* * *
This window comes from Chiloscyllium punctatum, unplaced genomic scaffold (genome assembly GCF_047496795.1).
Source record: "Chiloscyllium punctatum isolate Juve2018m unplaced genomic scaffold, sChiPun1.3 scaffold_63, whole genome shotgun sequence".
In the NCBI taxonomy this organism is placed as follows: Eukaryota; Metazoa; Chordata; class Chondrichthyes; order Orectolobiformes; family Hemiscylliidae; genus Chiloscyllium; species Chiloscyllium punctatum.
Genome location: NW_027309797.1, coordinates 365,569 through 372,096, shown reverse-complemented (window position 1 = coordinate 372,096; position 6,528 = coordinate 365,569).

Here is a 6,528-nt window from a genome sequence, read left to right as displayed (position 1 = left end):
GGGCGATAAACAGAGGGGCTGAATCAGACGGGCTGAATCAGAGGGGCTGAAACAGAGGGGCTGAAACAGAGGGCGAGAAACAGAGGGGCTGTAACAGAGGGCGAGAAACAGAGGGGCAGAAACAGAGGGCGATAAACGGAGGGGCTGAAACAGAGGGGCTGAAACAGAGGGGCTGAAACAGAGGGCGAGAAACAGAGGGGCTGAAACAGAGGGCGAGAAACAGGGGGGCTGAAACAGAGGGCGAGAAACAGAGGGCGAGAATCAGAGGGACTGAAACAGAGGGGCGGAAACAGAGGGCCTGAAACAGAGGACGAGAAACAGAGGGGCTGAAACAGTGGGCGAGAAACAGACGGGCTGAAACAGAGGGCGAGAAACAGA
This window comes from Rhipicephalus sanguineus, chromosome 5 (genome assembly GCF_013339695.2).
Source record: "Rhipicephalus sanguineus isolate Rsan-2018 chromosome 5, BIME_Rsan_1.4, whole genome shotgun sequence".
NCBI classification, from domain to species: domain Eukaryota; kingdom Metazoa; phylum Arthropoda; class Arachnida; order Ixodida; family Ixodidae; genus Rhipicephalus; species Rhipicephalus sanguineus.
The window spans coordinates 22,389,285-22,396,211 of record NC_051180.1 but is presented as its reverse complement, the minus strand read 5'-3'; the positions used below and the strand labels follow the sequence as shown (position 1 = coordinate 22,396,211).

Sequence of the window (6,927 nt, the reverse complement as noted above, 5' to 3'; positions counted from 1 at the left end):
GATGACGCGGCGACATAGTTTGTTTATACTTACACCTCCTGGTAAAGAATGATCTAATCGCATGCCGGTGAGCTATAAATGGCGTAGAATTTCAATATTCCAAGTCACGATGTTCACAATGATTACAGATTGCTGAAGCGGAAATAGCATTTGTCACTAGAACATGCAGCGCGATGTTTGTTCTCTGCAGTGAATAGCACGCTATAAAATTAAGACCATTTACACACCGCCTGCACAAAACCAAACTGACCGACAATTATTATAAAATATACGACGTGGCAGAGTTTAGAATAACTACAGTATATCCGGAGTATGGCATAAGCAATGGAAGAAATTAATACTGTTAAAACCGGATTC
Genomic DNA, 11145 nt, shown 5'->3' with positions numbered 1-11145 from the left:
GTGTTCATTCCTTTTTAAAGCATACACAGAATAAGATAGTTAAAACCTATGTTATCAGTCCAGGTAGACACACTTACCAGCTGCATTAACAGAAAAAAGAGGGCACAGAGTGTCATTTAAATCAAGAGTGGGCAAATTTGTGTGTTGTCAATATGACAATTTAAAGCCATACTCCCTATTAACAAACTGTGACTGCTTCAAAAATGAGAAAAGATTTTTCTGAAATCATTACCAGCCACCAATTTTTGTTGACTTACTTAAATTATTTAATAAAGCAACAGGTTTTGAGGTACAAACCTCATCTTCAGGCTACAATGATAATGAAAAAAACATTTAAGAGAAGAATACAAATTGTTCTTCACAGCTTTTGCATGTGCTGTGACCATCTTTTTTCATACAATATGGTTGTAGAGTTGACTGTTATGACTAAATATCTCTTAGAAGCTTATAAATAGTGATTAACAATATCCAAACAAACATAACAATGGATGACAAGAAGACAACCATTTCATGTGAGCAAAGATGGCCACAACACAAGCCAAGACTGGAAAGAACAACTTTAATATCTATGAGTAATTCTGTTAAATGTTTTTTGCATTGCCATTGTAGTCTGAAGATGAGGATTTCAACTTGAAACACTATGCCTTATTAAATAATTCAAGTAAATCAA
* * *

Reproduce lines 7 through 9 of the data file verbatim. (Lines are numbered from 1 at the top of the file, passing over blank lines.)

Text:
This window comes from Rhipicephalus sanguineus, chromosome 5 (genome assembly GCF_013339695.2).
Source record: "Rhipicephalus sanguineus isolate Rsan-2018 chromosome 5, BIME_Rsan_1.4, whole genome shotgun sequence".
NCBI classification, from domain to species: domain Eukaryota; kingdom Metazoa; phylum Arthropoda; class Arachnida; order Ixodida; family Ixodidae; genus Rhipicephalus; species Rhipicephalus sanguineus.